During discussions and debates that took place in the run-up to the Commons Act 2006 (the act) gaining royal assent there was a mix of excitement and concern at the prospect of the new legislation being able to correct the register and to add to or remove land from the register.
It is known that some land should not have been registered as common and equally some land should have been so registered. However, the ability to correct the register under the Commons Registration Act 1965 (the 1965 Act) was limited. The register itself was conclusive evidence of the matters registered, so historical mistakes could not be corrected. The Common Land (Rectification of Registers) Act 1989 did allow for registers to be amended but only in limited circumstances.
Section 19 provides: A Commons Registration Authority (CRA) may amend its register of common land or town or village green to:
Note that subsection 5 provides that the mistake in the register may not be corrected if the CRA considers that, by reason of reliance reasonably placed on the register by any person or for any other reason, it would in the circumstances be unfair to do so. An example of this might be where a landowner has relied upon grazing rights for many years, even if incorrect, the land will have been bought and sold and the rights are important.
Finally, the courts generally have a limited jurisdiction but by virtue of section 19(7) the High Court may order a CRA to amend its register of common land if the court is satisfied that:
The provision for significant amendments by virtue of section 19 are limited. With the exception of allegations of fraud under section 19 (7) – which will be rare beasts indeed – the more controversial applications are likely to be made under the provisions of section 22 and Schedule 2 to the act (called non registration or mistaken registration under the 1965 Act). The Schedule sets out various categories for which applications can be considered. I will look mainly at 3 of these, which are probably the most common:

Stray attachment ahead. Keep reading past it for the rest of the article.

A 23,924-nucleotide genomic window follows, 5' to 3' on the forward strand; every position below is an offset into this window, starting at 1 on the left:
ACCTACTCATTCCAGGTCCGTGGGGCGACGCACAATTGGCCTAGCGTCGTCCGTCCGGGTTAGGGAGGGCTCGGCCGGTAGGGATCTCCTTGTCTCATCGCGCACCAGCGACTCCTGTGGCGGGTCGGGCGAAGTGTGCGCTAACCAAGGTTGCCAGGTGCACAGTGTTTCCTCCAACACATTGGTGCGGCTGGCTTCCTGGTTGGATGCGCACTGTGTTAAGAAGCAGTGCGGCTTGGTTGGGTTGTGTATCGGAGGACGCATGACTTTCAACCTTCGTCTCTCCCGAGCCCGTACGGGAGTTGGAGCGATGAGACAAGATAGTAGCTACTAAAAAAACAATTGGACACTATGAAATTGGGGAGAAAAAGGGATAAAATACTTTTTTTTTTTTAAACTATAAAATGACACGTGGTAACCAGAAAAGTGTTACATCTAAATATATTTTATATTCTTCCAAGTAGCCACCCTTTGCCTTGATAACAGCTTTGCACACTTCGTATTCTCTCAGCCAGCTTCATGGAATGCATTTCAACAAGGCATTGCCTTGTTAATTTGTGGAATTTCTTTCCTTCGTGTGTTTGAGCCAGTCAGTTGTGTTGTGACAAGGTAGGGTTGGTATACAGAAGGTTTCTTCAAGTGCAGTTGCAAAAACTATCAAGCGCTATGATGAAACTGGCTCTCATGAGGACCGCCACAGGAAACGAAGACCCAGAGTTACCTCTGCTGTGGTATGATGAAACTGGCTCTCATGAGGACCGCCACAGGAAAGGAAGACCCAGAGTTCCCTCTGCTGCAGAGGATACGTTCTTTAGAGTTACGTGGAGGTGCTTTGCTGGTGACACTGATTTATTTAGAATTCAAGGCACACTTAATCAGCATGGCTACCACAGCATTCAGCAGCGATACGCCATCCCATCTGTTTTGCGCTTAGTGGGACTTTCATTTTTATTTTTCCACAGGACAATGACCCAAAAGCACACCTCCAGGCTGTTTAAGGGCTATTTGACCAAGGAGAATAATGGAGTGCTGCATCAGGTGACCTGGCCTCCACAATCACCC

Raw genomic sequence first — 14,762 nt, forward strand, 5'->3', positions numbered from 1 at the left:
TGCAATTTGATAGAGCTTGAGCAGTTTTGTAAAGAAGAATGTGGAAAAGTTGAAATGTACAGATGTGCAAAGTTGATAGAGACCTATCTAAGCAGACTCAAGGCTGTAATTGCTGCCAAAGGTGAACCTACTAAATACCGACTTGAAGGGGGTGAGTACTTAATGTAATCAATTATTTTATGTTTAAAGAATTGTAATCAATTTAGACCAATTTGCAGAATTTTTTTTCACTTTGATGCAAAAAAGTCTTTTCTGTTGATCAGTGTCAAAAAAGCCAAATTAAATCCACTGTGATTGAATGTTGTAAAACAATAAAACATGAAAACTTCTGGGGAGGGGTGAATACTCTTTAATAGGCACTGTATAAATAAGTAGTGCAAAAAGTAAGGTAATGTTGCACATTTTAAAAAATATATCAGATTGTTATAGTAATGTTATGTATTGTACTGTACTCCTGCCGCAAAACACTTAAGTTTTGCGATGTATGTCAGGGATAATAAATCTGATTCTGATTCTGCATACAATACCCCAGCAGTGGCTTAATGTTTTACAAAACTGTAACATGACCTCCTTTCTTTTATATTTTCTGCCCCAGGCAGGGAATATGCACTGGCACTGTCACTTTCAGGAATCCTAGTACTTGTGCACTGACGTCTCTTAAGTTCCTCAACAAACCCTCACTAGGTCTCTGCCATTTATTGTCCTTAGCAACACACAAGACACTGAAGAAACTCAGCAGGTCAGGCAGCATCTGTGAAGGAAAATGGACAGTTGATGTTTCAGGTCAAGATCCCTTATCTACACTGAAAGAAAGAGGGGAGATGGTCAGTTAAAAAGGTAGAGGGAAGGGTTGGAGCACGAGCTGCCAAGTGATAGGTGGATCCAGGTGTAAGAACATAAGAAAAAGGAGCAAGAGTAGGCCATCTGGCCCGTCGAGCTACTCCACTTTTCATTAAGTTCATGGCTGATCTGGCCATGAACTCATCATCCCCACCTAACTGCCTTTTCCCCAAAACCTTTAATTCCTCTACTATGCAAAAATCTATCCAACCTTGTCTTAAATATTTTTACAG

Insofar as buildings within a commons registration are concerned, the provision in Schedule 2 allows an application where:
This will be a matter of evidence gathering to demonstrate that the various statutory requirements can be met.
Insofar as there is an argument that land has been wrongly registered, an application can be made where:
There is also a provision in paragraph 4 to Schedule 2 to correct what is considered to be an error of law at the time of the registrations under the 1965 Act following the decision of the House of Lords in Hampshire County Council v Milburn: HL  1 AC 325. The provision in the act deals with land that would have been registered had the position been dealt with in accordance with this case. It allows an application for land to be registered as common where it was waste land of the manor.
It applies where:
In summary, not only are the circumstances by which applications for amendment can be made fairly limited, but a significant amount of proof is required for that application to succeed.
Both Defra and Welsh Government have published regulations that set out the procedure for such applications and they have both produced useful guidance notes. The applications will be dealt with by the Planning Inspectorate (PINS) – bear in mind that PINS will charge fees for dealing with the application.
There will undoubtedly be further litigation in relation to some of the issues surrounding correction and amendment of the register; some of the wording of the legislation will no doubt be scrutinised very carefully.
Ultimately the authorities do not want to see any significant erosion of the land classified as common land. It is an important agricultural, cultural, public and environmental resource. The authorities would like the register of commons to be more akin to HM Land Registry, namely a live record of rights and ownership so that commons become more easily dealt with and controlled. That is a significant task.
A variety of applications will now come forward where land has wrongly been registered and we are seeking its removal. Time will tell as to how easy or cost effective such applications are going to be.
Finally, bear in mind that there are also provisions in section 16 of the act that can allow land to be removed from the common.
Related competencies include: Agriculture, Management of the natural environment and landscape, Sustainability
More on this theme in Part 1: Understanding your common land rights.